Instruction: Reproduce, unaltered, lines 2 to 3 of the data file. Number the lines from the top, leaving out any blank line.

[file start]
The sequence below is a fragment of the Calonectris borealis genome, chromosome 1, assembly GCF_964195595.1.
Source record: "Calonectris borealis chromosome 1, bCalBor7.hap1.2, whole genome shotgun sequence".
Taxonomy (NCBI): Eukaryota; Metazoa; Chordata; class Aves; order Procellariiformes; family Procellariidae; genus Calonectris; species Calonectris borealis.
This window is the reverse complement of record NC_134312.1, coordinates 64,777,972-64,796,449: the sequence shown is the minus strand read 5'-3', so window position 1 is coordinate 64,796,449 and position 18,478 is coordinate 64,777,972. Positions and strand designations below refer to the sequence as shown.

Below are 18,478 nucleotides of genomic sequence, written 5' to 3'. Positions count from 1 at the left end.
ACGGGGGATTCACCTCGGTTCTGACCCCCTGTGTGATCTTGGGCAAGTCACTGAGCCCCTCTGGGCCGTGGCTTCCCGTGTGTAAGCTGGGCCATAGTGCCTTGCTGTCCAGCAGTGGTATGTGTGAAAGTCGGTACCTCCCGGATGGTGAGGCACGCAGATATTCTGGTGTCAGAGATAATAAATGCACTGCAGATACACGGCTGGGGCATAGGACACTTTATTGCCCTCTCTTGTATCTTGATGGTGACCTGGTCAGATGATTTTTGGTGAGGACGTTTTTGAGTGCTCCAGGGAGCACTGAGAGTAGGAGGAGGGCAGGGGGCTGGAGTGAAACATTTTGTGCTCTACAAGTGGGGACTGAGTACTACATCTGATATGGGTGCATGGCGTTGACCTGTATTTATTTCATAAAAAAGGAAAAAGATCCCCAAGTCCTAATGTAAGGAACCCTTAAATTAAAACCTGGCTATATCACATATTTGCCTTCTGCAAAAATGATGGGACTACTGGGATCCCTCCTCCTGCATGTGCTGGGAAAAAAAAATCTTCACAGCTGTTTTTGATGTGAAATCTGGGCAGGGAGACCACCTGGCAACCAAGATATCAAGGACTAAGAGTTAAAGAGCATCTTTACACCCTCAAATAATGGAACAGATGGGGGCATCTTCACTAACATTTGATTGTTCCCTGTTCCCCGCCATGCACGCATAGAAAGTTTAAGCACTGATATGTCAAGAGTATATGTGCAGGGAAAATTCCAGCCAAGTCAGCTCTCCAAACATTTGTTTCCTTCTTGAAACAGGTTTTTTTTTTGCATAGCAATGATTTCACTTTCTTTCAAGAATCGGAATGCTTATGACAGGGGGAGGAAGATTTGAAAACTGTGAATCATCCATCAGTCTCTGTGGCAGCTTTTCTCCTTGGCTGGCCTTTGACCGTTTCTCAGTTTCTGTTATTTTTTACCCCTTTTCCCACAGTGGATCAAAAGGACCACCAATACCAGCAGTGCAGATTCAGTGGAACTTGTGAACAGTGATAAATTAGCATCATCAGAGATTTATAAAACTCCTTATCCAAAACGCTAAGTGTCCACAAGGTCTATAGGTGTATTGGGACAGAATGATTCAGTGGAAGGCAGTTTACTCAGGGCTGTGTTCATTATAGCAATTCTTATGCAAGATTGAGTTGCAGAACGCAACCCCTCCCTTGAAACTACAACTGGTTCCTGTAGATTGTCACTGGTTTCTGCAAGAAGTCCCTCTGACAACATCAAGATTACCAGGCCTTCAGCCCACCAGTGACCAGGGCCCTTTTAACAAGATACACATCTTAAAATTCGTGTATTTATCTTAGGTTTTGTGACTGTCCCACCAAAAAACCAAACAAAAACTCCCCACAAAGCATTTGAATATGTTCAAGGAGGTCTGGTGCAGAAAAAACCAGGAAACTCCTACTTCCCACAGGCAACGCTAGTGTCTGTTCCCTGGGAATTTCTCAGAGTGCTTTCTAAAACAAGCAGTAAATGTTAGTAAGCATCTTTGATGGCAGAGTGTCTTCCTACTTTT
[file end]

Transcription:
Source record: "Calonectris borealis chromosome 1, bCalBor7.hap1.2, whole genome shotgun sequence".
Taxonomy (NCBI): Eukaryota; Metazoa; Chordata; class Aves; order Procellariiformes; family Procellariidae; genus Calonectris; species Calonectris borealis.